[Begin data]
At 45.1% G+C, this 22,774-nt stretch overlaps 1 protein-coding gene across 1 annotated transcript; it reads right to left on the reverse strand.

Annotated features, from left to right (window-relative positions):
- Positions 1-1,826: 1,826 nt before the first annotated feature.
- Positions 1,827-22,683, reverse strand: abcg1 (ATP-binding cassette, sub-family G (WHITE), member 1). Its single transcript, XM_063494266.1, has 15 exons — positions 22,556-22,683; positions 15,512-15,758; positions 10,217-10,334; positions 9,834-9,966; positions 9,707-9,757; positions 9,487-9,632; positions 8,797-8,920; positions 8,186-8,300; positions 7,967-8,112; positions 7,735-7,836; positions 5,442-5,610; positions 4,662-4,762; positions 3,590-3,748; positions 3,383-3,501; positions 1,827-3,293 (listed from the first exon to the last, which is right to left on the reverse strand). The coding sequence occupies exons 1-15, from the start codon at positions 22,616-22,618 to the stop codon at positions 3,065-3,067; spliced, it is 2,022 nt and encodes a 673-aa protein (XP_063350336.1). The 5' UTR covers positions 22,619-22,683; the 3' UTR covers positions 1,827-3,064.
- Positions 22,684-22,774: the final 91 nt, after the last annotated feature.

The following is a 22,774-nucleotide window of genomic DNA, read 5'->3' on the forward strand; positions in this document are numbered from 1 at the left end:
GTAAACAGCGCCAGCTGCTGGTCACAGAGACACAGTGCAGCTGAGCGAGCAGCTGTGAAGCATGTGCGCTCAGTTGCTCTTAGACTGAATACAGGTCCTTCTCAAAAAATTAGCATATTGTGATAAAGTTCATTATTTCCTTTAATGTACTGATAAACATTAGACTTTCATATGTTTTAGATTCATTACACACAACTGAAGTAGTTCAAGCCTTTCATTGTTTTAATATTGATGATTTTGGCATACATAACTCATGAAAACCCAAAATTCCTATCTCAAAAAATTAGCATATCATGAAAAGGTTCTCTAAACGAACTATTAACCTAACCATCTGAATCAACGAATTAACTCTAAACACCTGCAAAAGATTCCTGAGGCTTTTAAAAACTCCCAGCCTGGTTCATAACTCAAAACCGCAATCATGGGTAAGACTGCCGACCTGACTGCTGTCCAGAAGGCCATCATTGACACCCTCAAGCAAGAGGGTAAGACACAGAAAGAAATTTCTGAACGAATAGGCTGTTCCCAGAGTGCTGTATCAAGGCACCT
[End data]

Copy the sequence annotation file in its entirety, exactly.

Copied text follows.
At 45.1% G+C, this 22,774-nt stretch overlaps 1 protein-coding gene across 1 annotated transcript; it reads right to left on the reverse strand.

Annotated features, from left to right (window-relative positions):
- Positions 1-1,826: 1,826 nt before the first annotated feature.
- Positions 1,827-22,683, reverse strand: abcg1 (ATP-binding cassette, sub-family G (WHITE), member 1). Its single transcript, XM_063494266.1, has 15 exons — positions 22,556-22,683; positions 15,512-15,758; positions 10,217-10,334; positions 9,834-9,966; positions 9,707-9,757; positions 9,487-9,632; positions 8,797-8,920; positions 8,186-8,300; positions 7,967-8,112; positions 7,735-7,836; positions 5,442-5,610; positions 4,662-4,762; positions 3,590-3,748; positions 3,383-3,501; positions 1,827-3,293 (listed from the first exon to the last, which is right to left on the reverse strand). The coding sequence occupies exons 1-15, from the start codon at positions 22,616-22,618 to the stop codon at positions 3,065-3,067; spliced, it is 2,022 nt and encodes a 673-aa protein (XP_063350336.1). The 5' UTR covers positions 22,619-22,683; the 3' UTR covers positions 1,827-3,064.
- Positions 22,684-22,774: the final 91 nt, after the last annotated feature.

The following is a 22,774-nucleotide window of genomic DNA, read 5'->3' on the forward strand; positions in this document are numbered from 1 at the left end:
GTAAACAGCGCCAGCTGCTGGTCACAGAGACACAGTGCAGCTGAGCGAGCAGCTGTGAAGCATGTGCGCTCAGTTGCTCTTAGACTGAATACAGGTCCTTCTCAAAAAATTAGCATATTGTGATAAAGTTCATTATTTCCTTTAATGTACTGATAAACATTAGACTTTCATATGTTTTAGATTCATTACACACAACTGAAGTAGTTCAAGCCTTTCATTGTTTTAATATTGATGATTTTGGCATACATAACTCATGAAAACCCAAAATTCCTATCTCAAAAAATTAGCATATCATGAAAAGGTTCTCTAAACGAACTATTAACCTAACCATCTGAATCAACGAATTAACTCTAAACACCTGCAAAAGATTCCTGAGGCTTTTAAAAACTCCCAGCCTGGTTCATAACTCAAAACCGCAATCATGGGTAAGACTGCCGACCTGACTGCTGTCCAGAAGGCCATCATTGACACCCTCAAGCAAGAGGGTAAGACACAGAAAGAAATTTCTGAACGAATAGGCTGTTCCCAGAGTGCTGTATCAAGGCACCT